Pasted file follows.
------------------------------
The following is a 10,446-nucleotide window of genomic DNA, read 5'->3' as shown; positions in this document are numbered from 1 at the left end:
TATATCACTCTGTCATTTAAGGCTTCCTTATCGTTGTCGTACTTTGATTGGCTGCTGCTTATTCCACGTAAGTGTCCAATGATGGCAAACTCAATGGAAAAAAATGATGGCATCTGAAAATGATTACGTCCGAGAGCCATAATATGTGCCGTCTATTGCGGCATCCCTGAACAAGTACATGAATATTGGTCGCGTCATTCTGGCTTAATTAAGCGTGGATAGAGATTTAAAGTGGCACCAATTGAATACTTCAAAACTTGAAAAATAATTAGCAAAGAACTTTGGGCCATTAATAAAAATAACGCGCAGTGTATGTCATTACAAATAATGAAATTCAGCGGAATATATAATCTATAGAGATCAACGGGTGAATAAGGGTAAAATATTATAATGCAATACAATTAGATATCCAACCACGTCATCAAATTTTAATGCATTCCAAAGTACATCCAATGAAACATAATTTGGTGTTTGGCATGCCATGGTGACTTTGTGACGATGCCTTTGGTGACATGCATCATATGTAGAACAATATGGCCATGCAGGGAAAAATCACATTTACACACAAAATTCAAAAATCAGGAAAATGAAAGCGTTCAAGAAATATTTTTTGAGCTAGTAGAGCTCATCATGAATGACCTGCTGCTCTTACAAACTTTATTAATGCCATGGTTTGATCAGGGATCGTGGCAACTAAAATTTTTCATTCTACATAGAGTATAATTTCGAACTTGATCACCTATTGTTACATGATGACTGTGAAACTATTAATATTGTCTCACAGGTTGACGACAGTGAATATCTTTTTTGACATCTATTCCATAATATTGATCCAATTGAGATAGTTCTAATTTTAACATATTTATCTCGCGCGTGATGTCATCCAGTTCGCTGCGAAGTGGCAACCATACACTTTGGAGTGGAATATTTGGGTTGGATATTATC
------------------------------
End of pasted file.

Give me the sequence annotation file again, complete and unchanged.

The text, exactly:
The following is a 10,446-nucleotide window of genomic DNA, read 5'->3' as shown; positions in this document are numbered from 1 at the left end:
TATATCACTCTGTCATTTAAGGCTTCCTTATCGTTGTCGTACTTTGATTGGCTGCTGCTTATTCCACGTAAGTGTCCAATGATGGCAAACTCAATGGAAAAAAATGATGGCATCTGAAAATGATTACGTCCGAGAGCCATAATATGTGCCGTCTATTGCGGCATCCCTGAACAAGTACATGAATATTGGTCGCGTCATTCTGGCTTAATTAAGCGTGGATAGAGATTTAAAGTGGCACCAATTGAATACTTCAAAACTTGAAAAATAATTAGCAAAGAACTTTGGGCCATTAATAAAAATAACGCGCAGTGTATGTCATTACAAATAATGAAATTCAGCGGAATATATAATCTATAGAGATCAACGGGTGAATAAGGGTAAAATATTATAATGCAATACAATTAGATATCCAACCACGTCATCAAATTTTAATGCATTCCAAAGTACATCCAATGAAACATAATTTGGTGTTTGGCATGCCATGGTGACTTTGTGACGATGCCTTTGGTGACATGCATCATATGTAGAACAATATGGCCATGCAGGGAAAAATCACATTTACACACAAAATTCAAAAATCAGGAAAATGAAAGCGTTCAAGAAATATTTTTTGAGCTAGTAGAGCTCATCATGAATGACCTGCTGCTCTTACAAACTTTATTAATGCCATGGTTTGATCAGGGATCGTGGCAACTAAAATTTTTCATTCTACATAGAGTATAATTTCGAACTTGATCACCTATTGTTACATGATGACTGTGAAACTATTAATATTGTCTCACAGGTTGACGACAGTGAATATCTTTTTTGACATCTATTCCATAATATTGATCCAATTGAGATAGTTCTAATTTTAACATATTTATCTCGCGCGTGATGTCATCCAGTTCGCTGCGAAGTGGCAACCATACACTTTGGAGTGGAATATTTGGGTTGGATATTATC